The latest deal will ship 5,800 inmates to private prisons across state lines, bringing the total to more than 15,000. The transfers will begin in May under a contract that runs through June 2013 - nearly halfway through the term of Gov.-elect Jerry Brown.
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Critics of moving prisoners to out-of-state facilities say it does little to relieve the underlying problems that have caused crowded conditions and questioned the timing of the new, no-bid contracts with two private companies. One of the companies houses nearly 10,000 California prisoners.
"This is the governor doing what he wants to in the last minutes of his administration," said state Sen. Mark Leno, D-San Francisco. "It is a way he can, on his watch, knock another 5,000 from the official numbers."
When California first signed contracts to ship prisoners over state lines four years ago, it began with 2,260 inmates at a cost of $51 million annually. Now, it is set to pay the companies $330 million a year to house 15,424 prisoners, and spend a total of $365 million once administrative costs are factored in.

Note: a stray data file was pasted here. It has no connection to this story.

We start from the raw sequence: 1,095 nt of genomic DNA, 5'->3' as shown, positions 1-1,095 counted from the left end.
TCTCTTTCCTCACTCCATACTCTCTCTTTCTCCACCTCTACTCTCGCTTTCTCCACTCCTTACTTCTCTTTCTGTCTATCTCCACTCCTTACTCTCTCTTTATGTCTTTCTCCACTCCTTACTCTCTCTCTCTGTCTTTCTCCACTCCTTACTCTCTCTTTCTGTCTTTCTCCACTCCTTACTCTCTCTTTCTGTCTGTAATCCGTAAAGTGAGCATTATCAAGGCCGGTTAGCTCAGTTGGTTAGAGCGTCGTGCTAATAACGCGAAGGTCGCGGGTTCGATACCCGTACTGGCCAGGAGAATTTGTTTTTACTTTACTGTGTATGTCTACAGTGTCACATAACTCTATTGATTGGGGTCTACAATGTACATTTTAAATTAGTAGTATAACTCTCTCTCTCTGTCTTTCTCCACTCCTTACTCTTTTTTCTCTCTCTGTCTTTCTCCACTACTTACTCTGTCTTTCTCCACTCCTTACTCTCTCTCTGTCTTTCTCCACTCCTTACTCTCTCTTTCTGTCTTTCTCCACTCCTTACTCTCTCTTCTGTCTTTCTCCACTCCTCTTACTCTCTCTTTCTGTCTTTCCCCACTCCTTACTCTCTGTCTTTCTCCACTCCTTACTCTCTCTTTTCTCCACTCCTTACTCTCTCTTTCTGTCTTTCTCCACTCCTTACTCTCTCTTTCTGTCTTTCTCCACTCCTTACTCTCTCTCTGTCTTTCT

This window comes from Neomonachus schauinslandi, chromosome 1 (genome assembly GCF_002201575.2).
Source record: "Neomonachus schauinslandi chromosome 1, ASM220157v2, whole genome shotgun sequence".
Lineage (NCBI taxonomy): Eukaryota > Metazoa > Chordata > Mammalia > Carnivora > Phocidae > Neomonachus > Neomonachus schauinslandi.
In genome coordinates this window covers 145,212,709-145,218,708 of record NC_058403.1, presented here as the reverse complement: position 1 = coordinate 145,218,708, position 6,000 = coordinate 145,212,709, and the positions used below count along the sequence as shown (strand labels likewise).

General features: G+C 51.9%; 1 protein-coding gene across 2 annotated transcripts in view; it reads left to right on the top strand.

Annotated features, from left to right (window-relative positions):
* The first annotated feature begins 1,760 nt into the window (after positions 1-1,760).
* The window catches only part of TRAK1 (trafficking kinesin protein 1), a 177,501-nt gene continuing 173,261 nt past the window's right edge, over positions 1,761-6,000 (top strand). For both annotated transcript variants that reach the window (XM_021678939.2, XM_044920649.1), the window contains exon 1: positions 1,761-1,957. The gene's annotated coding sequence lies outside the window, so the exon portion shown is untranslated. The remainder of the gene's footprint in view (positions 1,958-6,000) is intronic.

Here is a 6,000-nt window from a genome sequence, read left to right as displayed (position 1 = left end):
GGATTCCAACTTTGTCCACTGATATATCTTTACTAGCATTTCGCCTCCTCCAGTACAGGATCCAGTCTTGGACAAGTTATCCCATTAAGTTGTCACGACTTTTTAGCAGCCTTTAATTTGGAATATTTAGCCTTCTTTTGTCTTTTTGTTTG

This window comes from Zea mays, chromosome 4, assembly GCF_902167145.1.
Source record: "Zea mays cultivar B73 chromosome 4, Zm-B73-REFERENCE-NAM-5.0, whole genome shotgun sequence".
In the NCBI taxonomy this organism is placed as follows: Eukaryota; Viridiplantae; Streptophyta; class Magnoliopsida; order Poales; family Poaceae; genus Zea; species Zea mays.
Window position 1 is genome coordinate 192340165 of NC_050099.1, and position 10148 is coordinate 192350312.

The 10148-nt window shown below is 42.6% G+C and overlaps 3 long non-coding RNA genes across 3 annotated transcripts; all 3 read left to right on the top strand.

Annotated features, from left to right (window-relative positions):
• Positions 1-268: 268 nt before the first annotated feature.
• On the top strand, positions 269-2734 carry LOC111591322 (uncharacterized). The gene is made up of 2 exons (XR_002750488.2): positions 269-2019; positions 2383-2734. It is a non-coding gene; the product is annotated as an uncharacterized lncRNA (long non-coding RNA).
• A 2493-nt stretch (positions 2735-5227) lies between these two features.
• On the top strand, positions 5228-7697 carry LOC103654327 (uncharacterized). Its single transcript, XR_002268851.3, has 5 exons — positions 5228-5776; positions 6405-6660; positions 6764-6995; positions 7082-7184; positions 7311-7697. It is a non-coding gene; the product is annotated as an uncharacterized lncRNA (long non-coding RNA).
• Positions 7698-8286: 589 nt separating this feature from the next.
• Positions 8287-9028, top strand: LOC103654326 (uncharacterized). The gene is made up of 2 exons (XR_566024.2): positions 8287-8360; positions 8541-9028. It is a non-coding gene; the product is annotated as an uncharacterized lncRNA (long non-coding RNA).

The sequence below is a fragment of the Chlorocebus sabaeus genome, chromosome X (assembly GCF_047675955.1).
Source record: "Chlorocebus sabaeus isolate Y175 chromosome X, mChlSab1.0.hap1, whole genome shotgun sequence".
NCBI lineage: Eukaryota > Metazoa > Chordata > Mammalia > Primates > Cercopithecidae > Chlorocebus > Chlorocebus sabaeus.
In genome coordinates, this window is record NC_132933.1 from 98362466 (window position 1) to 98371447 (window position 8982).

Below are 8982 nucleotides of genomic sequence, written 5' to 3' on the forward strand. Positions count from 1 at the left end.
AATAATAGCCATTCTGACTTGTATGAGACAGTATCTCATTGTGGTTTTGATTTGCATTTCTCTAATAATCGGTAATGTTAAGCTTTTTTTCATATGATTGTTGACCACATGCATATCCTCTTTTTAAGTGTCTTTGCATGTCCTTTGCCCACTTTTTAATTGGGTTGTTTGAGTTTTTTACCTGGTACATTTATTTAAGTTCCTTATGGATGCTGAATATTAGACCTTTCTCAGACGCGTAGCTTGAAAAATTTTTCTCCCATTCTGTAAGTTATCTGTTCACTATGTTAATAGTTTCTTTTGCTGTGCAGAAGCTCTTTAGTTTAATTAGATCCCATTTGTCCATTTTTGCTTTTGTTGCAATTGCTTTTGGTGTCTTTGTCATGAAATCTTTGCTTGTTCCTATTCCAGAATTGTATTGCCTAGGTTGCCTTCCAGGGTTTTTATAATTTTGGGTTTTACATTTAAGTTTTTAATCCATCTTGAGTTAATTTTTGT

If the outcome of Plata/Coleman will be further reliance on the privatization/export option, I fear the whole purpose of the exercise will be missed. The underlying issue of mass incarceration will remain unaddressed, private companies will have further incentive to support and fund measures like Arizona's notorious 1070 bill (now at the risk of being replicated in other states), and what's worse, the momentum gathered by the public's exposure to the costs involved will be lost as the problem recedes underground.